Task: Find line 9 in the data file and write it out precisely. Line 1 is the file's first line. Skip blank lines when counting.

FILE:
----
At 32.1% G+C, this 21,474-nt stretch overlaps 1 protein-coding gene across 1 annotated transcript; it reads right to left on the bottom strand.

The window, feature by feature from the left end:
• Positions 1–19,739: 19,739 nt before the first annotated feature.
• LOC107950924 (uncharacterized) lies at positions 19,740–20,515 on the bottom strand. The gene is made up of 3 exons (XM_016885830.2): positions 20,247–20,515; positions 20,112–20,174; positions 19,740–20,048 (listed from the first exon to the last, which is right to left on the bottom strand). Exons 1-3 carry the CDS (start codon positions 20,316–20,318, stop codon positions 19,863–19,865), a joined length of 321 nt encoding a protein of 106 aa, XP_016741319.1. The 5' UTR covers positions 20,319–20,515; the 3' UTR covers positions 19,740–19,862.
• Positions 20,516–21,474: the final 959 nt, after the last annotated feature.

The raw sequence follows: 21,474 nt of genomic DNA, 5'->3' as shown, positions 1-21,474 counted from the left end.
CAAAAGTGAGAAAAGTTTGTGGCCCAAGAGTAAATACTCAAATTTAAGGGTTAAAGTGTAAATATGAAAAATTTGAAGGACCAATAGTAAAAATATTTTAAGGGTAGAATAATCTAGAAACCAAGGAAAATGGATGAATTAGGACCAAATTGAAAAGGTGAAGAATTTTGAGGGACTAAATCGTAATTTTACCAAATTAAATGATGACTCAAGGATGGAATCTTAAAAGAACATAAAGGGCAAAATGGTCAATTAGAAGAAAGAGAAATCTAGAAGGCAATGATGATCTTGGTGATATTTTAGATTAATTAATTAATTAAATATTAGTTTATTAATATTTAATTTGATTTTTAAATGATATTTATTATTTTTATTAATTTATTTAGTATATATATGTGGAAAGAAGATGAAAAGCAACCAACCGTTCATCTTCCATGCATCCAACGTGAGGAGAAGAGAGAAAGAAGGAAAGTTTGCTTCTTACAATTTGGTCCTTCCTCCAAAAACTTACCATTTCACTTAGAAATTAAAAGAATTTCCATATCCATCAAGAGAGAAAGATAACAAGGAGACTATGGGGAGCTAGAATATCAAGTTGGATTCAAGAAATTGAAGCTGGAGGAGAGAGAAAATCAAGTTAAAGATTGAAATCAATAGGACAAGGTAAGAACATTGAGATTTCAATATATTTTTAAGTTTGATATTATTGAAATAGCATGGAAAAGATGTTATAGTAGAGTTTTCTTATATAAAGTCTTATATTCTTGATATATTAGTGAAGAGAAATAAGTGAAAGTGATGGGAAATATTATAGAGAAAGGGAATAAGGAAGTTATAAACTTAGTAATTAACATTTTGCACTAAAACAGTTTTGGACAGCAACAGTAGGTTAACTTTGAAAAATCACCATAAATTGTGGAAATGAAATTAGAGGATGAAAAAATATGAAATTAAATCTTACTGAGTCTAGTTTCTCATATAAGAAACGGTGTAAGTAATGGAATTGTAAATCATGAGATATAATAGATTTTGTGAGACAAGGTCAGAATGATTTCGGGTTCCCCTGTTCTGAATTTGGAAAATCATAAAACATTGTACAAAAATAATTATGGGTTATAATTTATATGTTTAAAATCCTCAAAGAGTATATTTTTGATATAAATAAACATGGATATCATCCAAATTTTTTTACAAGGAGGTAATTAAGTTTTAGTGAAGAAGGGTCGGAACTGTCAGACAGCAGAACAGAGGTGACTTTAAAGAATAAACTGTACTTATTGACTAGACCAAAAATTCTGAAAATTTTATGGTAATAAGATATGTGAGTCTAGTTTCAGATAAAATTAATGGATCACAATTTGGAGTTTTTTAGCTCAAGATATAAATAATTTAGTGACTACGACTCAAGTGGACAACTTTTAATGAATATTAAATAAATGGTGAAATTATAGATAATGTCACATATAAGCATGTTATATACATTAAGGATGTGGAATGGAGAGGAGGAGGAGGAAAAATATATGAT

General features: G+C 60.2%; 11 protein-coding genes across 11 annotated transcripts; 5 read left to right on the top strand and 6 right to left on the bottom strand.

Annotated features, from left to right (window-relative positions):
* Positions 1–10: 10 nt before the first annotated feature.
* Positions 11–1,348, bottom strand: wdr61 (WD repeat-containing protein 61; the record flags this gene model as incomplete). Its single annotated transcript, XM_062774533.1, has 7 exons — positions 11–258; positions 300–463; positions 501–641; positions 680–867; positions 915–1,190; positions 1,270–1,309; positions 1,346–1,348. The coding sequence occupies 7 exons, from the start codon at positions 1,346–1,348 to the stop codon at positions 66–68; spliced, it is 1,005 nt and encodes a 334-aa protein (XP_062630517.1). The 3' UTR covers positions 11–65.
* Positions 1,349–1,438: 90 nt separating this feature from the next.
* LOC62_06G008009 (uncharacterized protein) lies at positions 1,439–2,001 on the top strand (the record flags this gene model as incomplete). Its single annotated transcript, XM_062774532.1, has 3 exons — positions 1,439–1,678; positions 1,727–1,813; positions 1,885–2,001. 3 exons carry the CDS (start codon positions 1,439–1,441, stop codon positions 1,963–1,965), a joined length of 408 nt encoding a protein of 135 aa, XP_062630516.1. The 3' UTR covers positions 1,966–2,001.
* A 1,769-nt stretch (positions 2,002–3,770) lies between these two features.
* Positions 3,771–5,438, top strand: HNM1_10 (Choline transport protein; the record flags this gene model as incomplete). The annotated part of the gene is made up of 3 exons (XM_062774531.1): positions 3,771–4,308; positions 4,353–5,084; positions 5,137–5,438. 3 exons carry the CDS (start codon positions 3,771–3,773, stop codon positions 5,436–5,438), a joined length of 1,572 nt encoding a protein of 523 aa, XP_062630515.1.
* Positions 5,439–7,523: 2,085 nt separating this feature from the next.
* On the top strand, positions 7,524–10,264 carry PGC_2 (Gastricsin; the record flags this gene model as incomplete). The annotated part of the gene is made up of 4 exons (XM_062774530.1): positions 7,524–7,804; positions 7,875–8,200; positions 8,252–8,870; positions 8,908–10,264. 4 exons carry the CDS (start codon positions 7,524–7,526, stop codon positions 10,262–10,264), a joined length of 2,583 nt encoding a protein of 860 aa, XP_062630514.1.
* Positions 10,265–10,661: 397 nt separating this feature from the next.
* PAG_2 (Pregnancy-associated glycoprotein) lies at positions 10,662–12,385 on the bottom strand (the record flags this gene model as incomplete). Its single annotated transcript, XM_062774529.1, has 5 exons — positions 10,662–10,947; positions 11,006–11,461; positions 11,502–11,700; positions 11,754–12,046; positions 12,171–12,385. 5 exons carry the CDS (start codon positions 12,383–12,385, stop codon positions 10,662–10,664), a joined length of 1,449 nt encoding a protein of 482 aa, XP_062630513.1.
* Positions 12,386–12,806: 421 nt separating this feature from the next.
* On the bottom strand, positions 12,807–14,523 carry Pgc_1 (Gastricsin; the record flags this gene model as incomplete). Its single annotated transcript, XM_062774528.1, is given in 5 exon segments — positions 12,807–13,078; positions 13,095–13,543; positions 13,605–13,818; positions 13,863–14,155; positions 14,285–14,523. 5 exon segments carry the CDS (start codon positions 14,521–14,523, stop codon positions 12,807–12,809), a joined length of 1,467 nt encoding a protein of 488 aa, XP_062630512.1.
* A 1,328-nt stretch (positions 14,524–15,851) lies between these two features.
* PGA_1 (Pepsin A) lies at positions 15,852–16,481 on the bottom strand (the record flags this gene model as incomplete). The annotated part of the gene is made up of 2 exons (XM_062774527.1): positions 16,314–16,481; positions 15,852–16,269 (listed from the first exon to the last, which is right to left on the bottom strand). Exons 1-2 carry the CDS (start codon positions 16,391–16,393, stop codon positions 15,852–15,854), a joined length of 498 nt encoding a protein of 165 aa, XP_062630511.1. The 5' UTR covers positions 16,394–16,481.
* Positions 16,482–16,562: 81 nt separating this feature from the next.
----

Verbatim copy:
Annotated features, from left to right (window-relative positions):